Evaluate Feature Intergration Theory

Evaluate feature integration theory in contrast to earlier models of attention. How well does feature integration theory explain how we attend to objects?

Attention is a process that helps us to concentrate on one element of the environment, filtering out what is not relevant and focussing on specific sensory input.   Anne Treismans Feature Integration Theory (FIT) set out to explain how attention is required to bind/integrate together different features and how without this process the features would appear to be recorded separately.   This essay will evaluate the influential work undertaken by Donald Broadbent on selective attention and the influences that led to Ann Teismans Feature Integration Theory.   It will look consider auditory and visual attention.   It will demonstrate the subject of ‘attention’ is not straightforward and explore serial and parallel processing.   It will analyse some of the different techniques used to support and criticise the different theories of ‘attention’.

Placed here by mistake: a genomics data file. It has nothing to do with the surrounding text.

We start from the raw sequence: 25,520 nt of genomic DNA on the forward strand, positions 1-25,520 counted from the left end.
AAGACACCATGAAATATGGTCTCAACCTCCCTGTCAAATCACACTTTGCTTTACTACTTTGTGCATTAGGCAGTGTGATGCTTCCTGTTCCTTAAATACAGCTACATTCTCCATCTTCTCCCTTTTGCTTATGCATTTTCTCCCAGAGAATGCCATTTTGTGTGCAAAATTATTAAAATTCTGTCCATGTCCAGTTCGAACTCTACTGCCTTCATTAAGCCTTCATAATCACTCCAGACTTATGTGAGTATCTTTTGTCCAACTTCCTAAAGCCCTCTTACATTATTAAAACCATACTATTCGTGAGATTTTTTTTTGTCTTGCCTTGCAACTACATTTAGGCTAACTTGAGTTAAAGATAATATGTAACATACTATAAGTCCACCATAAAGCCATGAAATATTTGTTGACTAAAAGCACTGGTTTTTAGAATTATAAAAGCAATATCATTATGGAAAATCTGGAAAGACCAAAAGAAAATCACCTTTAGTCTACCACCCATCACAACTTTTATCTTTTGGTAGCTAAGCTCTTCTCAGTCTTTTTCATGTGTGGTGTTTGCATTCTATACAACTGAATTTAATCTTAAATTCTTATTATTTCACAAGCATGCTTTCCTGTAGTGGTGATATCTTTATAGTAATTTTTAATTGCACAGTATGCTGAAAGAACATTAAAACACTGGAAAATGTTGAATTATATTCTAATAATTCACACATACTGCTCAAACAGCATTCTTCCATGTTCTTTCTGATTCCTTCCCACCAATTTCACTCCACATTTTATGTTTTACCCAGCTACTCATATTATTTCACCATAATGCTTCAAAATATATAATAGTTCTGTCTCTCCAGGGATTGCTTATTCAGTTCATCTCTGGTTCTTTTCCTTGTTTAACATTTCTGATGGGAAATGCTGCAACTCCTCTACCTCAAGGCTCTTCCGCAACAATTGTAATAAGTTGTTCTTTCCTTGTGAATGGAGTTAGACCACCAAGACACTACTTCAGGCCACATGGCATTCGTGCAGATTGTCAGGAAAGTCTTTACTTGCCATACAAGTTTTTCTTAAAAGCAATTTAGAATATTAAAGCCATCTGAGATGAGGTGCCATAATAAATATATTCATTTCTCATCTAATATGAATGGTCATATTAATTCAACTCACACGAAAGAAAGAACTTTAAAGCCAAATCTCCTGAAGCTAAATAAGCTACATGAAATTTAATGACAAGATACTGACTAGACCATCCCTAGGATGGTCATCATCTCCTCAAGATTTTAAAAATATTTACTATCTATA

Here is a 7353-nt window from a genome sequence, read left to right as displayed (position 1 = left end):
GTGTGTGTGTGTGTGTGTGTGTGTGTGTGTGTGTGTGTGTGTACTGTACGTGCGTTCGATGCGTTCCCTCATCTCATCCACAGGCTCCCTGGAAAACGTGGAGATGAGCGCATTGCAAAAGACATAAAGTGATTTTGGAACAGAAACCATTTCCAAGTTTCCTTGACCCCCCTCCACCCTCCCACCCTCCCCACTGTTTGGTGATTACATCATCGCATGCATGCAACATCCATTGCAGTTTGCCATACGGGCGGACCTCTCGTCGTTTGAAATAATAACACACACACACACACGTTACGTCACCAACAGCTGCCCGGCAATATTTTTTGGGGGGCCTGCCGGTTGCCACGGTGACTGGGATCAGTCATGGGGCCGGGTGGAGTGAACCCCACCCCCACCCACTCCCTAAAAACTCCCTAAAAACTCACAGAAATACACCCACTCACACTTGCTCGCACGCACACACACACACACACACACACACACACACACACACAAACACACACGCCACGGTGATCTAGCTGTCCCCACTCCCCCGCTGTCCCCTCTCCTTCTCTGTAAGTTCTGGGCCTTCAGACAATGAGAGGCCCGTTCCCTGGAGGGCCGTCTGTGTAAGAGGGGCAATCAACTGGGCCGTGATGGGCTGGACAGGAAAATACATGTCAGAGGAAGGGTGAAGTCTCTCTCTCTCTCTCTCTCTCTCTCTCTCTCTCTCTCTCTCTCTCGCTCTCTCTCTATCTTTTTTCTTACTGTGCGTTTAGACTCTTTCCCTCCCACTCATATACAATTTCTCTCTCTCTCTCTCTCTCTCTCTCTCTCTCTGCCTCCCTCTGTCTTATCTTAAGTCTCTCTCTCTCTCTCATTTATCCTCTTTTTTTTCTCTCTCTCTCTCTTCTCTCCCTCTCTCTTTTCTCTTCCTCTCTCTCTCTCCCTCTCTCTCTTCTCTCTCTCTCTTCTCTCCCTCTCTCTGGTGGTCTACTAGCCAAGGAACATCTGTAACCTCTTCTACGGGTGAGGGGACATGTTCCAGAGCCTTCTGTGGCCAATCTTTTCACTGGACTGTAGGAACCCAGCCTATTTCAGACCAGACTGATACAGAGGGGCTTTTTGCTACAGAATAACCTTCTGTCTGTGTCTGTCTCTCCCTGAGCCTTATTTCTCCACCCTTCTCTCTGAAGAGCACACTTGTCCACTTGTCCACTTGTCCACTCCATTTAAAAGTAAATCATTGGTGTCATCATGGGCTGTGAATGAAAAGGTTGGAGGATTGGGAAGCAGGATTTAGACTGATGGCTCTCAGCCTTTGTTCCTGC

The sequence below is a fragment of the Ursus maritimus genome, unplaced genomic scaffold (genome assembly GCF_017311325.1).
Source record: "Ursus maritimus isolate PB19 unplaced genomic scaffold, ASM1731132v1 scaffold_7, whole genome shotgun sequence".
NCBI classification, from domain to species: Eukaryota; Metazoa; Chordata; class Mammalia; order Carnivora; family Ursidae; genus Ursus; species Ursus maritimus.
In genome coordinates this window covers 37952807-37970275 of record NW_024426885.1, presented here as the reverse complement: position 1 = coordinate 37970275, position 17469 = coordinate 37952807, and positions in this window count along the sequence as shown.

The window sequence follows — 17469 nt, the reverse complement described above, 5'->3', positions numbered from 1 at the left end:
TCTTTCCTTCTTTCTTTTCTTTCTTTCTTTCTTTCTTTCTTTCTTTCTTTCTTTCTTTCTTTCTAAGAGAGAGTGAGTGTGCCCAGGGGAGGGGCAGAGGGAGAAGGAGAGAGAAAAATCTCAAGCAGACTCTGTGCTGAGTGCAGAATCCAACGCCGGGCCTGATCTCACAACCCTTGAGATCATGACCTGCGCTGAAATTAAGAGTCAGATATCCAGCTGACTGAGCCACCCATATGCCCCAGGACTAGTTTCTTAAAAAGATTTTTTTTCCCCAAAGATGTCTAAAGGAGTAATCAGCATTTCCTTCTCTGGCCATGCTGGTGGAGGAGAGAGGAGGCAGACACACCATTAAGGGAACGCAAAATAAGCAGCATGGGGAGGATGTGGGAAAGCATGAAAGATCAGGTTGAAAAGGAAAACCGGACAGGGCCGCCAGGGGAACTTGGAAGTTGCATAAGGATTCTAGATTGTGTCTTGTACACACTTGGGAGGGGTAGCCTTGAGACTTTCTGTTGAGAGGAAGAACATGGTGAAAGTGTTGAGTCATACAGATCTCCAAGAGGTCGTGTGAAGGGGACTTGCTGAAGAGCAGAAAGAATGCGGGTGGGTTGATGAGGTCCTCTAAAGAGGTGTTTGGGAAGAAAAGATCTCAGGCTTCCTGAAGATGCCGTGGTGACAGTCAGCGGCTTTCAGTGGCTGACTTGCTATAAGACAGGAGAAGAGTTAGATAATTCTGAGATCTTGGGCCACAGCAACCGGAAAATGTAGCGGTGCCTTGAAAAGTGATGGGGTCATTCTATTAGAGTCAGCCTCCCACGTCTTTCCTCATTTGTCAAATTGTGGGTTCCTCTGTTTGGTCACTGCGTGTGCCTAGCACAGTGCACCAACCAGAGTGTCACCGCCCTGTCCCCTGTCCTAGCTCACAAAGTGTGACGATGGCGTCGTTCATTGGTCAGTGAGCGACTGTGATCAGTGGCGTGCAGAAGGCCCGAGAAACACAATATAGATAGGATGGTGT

Donald Broadbent’s and Anne Treismans theories both suggest bottleneck models of attention.   The vast amount of information being taken in by the senses causes a bottleneck, which restricts the flow of information getting through.   Each try to explain how all of the   incoming information is subject to a certain level of processing before material is selected for attention.
In the early, 1950’s Donald Broadbent was recognised as a major contributor into research of selective attention.   Broadbent’s early research for the UK Ministry of Defence, addressed the problems pilots encountered when trying to listen to an individual message coming in from different interfering stations.   Broadbent devised a technique called dichotic listening.   Participants received a different sound/message to each ear, through headphones.   Results showed if participants attended to a message in one ear, they could not recall any of the other messages to the other ear.   Broadbent’s 1954 Filter Model of...